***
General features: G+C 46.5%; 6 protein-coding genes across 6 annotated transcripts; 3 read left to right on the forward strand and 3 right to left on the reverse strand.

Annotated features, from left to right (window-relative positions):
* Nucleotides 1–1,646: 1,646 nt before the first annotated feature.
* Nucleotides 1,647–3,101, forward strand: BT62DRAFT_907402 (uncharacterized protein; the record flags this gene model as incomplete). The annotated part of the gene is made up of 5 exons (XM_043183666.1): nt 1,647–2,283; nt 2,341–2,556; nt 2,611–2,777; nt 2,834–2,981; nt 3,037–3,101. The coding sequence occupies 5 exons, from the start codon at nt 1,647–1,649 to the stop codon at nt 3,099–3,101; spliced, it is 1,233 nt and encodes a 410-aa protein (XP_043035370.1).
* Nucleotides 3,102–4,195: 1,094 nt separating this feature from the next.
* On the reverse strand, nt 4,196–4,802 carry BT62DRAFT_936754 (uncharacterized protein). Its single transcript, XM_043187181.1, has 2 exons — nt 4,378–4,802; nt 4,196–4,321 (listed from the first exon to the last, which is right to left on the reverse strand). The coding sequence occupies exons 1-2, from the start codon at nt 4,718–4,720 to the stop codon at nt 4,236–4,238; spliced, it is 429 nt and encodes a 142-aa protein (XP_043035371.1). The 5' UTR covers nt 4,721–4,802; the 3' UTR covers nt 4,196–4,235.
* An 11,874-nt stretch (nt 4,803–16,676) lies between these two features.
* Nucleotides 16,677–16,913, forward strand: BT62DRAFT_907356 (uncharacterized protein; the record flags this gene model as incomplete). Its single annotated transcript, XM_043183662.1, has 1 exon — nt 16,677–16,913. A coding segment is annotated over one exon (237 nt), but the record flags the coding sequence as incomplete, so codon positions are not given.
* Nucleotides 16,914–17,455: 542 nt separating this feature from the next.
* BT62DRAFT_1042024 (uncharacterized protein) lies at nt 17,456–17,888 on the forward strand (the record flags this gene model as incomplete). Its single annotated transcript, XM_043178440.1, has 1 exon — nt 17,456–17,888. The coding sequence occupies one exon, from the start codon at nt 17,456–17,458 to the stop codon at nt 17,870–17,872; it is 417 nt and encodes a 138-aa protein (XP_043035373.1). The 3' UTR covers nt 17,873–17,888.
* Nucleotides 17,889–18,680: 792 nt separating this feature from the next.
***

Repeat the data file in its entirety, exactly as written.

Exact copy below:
General features: G+C 46.5%; 6 protein-coding genes across 6 annotated transcripts; 3 read left to right on the forward strand and 3 right to left on the reverse strand.

Annotated features, from left to right (window-relative positions):
* Nucleotides 1–1,646: 1,646 nt before the first annotated feature.
* Nucleotides 1,647–3,101, forward strand: BT62DRAFT_907402 (uncharacterized protein; the record flags this gene model as incomplete). The annotated part of the gene is made up of 5 exons (XM_043183666.1): nt 1,647–2,283; nt 2,341–2,556; nt 2,611–2,777; nt 2,834–2,981; nt 3,037–3,101. The coding sequence occupies 5 exons, from the start codon at nt 1,647–1,649 to the stop codon at nt 3,099–3,101; spliced, it is 1,233 nt and encodes a 410-aa protein (XP_043035370.1).
* Nucleotides 3,102–4,195: 1,094 nt separating this feature from the next.
* On the reverse strand, nt 4,196–4,802 carry BT62DRAFT_936754 (uncharacterized protein). Its single transcript, XM_043187181.1, has 2 exons — nt 4,378–4,802; nt 4,196–4,321 (listed from the first exon to the last, which is right to left on the reverse strand). The coding sequence occupies exons 1-2, from the start codon at nt 4,718–4,720 to the stop codon at nt 4,236–4,238; spliced, it is 429 nt and encodes a 142-aa protein (XP_043035371.1). The 5' UTR covers nt 4,721–4,802; the 3' UTR covers nt 4,196–4,235.
* An 11,874-nt stretch (nt 4,803–16,676) lies between these two features.
* Nucleotides 16,677–16,913, forward strand: BT62DRAFT_907356 (uncharacterized protein; the record flags this gene model as incomplete). Its single annotated transcript, XM_043183662.1, has 1 exon — nt 16,677–16,913. A coding segment is annotated over one exon (237 nt), but the record flags the coding sequence as incomplete, so codon positions are not given.
* Nucleotides 16,914–17,455: 542 nt separating this feature from the next.
* BT62DRAFT_1042024 (uncharacterized protein) lies at nt 17,456–17,888 on the forward strand (the record flags this gene model as incomplete). Its single annotated transcript, XM_043178440.1, has 1 exon — nt 17,456–17,888. The coding sequence occupies one exon, from the start codon at nt 17,456–17,458 to the stop codon at nt 17,870–17,872; it is 417 nt and encodes a 138-aa protein (XP_043035373.1). The 3' UTR covers nt 17,873–17,888.
* Nucleotides 17,889–18,680: 792 nt separating this feature from the next.